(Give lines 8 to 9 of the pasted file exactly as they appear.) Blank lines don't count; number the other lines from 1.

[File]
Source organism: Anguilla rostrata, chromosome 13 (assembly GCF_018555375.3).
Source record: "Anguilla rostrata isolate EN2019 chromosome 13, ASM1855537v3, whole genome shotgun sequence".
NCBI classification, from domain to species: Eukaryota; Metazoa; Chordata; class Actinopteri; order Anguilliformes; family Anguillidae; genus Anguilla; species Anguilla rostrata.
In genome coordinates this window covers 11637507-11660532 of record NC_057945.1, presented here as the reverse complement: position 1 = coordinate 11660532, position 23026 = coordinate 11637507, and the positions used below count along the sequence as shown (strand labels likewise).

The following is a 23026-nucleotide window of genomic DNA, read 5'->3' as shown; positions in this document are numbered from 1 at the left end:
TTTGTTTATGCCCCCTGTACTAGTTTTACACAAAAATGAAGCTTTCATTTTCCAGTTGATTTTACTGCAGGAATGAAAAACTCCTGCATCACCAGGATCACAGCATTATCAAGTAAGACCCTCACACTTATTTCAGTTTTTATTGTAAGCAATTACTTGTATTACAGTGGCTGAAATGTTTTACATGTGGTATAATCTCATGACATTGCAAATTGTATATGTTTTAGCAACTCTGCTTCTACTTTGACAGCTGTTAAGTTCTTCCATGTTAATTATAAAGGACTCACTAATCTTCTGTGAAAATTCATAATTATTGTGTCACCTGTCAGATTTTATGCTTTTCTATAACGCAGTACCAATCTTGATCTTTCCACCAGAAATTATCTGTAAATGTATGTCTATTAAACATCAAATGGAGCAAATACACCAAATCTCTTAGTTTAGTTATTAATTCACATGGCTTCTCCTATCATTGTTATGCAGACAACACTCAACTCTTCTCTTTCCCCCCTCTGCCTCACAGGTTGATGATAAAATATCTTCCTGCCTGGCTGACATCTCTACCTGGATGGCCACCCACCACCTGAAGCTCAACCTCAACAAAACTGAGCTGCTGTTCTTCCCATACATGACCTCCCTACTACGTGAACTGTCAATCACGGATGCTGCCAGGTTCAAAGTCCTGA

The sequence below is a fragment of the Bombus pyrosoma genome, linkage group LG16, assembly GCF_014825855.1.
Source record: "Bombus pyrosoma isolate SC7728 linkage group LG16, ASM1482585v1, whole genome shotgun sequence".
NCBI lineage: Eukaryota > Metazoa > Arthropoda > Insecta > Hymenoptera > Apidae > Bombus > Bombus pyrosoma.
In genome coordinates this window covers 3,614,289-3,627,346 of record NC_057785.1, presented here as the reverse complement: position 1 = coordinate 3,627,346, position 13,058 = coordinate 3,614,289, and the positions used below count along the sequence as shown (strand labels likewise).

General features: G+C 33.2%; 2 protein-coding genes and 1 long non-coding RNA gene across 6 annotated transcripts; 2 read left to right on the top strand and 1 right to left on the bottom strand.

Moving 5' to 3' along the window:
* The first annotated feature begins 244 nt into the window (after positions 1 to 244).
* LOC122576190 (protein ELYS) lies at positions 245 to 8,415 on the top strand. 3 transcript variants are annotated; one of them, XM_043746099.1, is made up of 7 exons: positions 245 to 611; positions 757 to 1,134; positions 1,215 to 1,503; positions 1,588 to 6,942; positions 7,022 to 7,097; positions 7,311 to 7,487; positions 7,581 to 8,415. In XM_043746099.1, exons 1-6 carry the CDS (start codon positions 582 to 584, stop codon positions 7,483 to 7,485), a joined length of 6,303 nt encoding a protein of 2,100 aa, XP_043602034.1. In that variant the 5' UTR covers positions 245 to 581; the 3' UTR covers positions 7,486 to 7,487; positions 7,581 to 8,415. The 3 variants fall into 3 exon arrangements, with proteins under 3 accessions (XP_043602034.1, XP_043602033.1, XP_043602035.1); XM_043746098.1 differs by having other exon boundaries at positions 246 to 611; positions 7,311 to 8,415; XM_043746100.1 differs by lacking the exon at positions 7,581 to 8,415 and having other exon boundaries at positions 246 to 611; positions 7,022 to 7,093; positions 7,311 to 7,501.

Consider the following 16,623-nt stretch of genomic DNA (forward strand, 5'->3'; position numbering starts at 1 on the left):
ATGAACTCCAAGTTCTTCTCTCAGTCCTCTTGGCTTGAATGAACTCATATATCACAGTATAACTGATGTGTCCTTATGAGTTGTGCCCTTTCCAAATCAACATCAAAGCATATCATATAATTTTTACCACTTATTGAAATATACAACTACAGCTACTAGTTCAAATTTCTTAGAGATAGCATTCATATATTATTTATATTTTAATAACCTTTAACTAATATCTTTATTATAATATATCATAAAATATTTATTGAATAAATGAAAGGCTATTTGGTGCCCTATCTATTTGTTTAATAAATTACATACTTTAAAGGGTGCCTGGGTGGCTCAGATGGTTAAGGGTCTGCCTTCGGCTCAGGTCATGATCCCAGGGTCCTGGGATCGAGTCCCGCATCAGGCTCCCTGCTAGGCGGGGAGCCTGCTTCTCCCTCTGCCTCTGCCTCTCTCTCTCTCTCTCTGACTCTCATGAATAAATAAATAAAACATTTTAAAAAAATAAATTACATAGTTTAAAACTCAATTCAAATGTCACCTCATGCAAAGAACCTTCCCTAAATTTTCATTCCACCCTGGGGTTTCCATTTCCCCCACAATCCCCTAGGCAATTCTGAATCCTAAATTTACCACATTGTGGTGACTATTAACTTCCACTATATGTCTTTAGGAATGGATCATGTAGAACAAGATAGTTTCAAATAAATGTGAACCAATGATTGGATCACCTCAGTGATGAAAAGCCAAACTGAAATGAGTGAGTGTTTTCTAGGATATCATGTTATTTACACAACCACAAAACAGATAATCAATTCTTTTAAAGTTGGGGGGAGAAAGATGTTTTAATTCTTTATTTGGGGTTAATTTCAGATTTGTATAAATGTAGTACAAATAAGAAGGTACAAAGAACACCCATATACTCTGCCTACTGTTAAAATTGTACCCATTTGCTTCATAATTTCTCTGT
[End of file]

Source record: "Bombus pyrosoma isolate SC7728 linkage group LG16, ASM1482585v1, whole genome shotgun sequence".
NCBI lineage: Eukaryota > Metazoa > Arthropoda > Insecta > Hymenoptera > Apidae > Bombus > Bombus pyrosoma.